The high-speed Internet-fueled era of on-demand streaming has been a boon to cinephiles worldwide, but there’s one genre that still takes some work to find online: Yiddish-language films.
While Yiddish cinema, an offshoot of the bustling Yiddish theater scene of the first half of the 20th century, thrived in the 1920s and ‘30s, few Yiddish films were made after the Holocaust. In fact, when the critically acclaimed Menashe hit theaters in 2017, it was said to be one of the first Yiddish-language feature films released in 70 years.
Nonetheless, we did some digging and found several Yiddish shorts and full-length films that you can stream on YouTube. These films are especially useful for Yiddish-language learners looking to sharpen their ears for the various dialects, as each makes use of a different variant of Yiddish. All feature English subtitles.
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1) Menahem-Mendl From Tel-Aviv (2016)
This short film from Eran Torbiner and Yaad Biran is based on a feuilleton (a kind of literary supplement in newspapers) by Yosef Tunkel, a Yiddish writer from Belarus, that he wrote during a 1931 visit to pre-state Israel. The character Menahem-Mendel was created by Sholem Aleichem, one of the best-known Yiddish writers, and came to refer to someone who made money from nothing. (Running Time: 0:11:21)
Memorable Line: “Every guest here must go through these interrogations. It’s the way of nature.”
2) Yidl Mitn Fidl (1936)
Roughly translated as “The Little Yid (Jew) with his Violin,” this movie borrows its name from a popular Yiddish song. The story centers on the musician Arye and his daughter Itke’s experiences after they’ve been evicted from their home. Itke disguises herself as a boy to make their way less problematic. (Running Time: 0:30:44)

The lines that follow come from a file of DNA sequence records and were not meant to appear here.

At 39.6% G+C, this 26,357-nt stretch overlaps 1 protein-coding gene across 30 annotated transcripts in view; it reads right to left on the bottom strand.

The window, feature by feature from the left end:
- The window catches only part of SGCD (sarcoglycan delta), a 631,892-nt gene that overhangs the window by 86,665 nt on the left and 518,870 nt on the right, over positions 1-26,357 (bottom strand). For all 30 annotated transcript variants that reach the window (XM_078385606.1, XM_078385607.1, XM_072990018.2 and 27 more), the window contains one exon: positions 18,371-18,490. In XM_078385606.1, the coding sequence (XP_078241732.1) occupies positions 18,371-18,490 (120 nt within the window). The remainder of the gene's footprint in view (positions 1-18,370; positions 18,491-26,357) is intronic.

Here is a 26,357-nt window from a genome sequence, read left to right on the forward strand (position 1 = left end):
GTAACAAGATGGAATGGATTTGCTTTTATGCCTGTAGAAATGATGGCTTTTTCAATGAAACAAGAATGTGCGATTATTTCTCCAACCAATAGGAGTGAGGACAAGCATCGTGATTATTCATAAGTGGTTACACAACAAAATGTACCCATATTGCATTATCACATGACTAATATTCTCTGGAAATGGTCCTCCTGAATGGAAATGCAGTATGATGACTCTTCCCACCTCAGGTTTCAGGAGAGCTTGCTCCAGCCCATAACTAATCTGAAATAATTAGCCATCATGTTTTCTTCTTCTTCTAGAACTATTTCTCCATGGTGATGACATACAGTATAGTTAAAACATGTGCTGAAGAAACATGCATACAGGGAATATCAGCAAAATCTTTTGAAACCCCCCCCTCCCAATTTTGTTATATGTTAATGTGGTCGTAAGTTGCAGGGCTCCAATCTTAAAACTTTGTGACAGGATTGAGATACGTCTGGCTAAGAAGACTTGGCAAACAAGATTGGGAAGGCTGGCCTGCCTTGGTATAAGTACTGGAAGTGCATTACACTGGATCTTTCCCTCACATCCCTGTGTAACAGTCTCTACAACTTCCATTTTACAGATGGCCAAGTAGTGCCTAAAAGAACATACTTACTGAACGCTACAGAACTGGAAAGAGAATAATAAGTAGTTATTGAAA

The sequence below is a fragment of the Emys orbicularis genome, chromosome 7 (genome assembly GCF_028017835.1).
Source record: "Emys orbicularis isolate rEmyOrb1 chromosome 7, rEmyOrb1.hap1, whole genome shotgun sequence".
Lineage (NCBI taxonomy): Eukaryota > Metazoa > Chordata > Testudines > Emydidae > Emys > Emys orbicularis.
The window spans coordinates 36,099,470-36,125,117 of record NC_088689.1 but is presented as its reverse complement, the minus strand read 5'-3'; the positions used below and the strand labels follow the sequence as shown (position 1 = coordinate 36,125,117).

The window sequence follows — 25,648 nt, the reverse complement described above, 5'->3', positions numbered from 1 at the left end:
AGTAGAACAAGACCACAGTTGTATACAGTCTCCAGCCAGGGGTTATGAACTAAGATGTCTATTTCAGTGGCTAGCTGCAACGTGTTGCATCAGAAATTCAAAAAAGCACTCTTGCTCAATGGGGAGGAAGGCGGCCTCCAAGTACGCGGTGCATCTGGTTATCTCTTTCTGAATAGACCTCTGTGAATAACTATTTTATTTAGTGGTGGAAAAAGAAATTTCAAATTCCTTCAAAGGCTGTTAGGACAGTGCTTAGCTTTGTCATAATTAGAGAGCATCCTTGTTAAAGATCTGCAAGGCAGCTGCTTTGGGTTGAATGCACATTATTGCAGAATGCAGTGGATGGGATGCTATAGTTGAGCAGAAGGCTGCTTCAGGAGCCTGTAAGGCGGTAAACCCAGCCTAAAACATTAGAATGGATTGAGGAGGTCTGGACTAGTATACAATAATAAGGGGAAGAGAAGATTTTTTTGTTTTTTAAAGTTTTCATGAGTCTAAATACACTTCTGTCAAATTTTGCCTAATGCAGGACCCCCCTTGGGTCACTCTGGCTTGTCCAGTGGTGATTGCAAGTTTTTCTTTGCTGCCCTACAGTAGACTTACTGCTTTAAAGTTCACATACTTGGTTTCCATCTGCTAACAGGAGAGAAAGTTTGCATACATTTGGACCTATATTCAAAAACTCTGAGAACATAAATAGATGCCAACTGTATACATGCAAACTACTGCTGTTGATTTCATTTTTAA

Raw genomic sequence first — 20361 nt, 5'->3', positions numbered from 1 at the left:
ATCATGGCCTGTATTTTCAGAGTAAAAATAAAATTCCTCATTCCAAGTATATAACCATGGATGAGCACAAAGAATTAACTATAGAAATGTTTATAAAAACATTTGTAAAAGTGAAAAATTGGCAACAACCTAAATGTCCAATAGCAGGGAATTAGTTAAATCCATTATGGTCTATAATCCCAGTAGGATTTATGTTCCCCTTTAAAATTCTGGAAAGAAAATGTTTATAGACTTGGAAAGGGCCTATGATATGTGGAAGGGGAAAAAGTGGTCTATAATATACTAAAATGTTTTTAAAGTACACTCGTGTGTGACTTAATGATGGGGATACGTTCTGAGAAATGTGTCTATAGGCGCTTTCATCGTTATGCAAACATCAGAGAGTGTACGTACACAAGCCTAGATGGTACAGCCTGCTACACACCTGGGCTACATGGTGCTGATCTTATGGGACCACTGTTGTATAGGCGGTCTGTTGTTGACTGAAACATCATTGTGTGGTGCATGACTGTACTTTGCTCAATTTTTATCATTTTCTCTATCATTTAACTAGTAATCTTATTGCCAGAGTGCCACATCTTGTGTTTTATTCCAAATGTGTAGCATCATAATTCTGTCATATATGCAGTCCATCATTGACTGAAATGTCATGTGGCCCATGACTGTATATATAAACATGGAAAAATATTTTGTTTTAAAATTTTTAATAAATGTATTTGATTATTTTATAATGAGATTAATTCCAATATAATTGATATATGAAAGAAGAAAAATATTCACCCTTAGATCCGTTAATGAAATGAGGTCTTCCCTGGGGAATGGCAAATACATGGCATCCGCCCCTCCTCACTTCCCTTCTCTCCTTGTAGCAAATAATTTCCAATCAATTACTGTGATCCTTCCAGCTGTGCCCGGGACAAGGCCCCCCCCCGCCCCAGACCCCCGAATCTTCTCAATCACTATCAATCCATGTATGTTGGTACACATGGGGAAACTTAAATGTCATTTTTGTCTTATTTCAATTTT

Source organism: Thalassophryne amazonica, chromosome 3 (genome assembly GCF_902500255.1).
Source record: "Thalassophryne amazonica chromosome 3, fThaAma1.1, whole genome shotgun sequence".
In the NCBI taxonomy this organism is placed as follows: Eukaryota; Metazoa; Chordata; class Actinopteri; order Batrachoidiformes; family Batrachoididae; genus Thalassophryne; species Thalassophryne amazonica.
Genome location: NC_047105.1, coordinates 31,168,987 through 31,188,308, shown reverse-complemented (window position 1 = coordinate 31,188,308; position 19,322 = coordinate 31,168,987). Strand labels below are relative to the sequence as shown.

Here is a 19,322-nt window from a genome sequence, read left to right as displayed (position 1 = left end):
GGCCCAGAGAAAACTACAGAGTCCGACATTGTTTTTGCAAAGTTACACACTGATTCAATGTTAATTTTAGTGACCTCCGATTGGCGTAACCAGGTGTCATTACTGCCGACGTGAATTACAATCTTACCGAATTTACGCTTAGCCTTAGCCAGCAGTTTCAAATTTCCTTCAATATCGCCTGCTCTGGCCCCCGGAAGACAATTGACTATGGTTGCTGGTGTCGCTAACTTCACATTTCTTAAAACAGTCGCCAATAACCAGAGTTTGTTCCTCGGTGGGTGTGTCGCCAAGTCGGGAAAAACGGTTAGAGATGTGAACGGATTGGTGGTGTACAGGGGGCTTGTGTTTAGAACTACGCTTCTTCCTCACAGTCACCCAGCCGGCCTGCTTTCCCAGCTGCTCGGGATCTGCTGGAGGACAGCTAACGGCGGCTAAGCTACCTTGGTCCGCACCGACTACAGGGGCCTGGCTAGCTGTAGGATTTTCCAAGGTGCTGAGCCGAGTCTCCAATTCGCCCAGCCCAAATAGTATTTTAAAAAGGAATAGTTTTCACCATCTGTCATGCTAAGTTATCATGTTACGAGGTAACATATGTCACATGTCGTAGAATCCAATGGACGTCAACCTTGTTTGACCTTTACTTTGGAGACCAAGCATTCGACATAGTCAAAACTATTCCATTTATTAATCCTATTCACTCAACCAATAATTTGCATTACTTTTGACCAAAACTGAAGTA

Memorable Line: “Don’t think so much, go and eat.”
3) Zay Gezunt, Jerusalem (2015)
“Zay Gezunt” is a benediction that literally means as “be healthy,” but is usually translated just as “be well.” This short is fiction, but is based on real events in 1920 Palestine (pre-state Israel), which was then under British rule. In it, writers from Poland, whose Jewish community was experiencing serious economic problems, travel to Israel and share what they have learned with fellow Yiddish speakers. You can view this film with either English or Hebrew subtitles. (Running time: 0:11:11)
Memorable Line: “A people that wants to live shouldn’t remember so much and so far.”
4) Tevye (1939)
This is a brief excerpt from a film by Maurice Schwartz, a Galician-born film actor and director in the United States. (The full 96-minute film can be purchased on DVD here.) The film is based on the same Sholem Aleichem story that would later inspire the hit musical Fiddler on the Roof. In this excerpt, Tevye’s loyalty to Jewish faith and tradition are challenged when his daughter, Chava, falls for the son of a Ukrainian peasant. (Running time: 0:04:17)
Memorable line: “I’ve squared my accounts with the Lord…We’re even.”
5) Samuel 613 (2015)
This short by Billy Lundy depicts the growing pains of a young Hasidic man. Using “Samuel 613” as his online dating profile, Shmilu, attempts to reconcile his Hasidic culture with life in 21st-century Britain. This film is available with Hebrew and Russian subtitles, as well as English. (Running time: 0:15:45)
Memorable line: “How the (heck) does a parrot speak Tehillim (psalms)??”
Pronounced: kah-bah-LAH, sometimes kuh-BAHL-uh, Origin: Hebrew, Jewish mysticism.
Pronounced: hah-lah-KHAH or huh-LUKH-uh, Origin: Hebrew, Jewish law.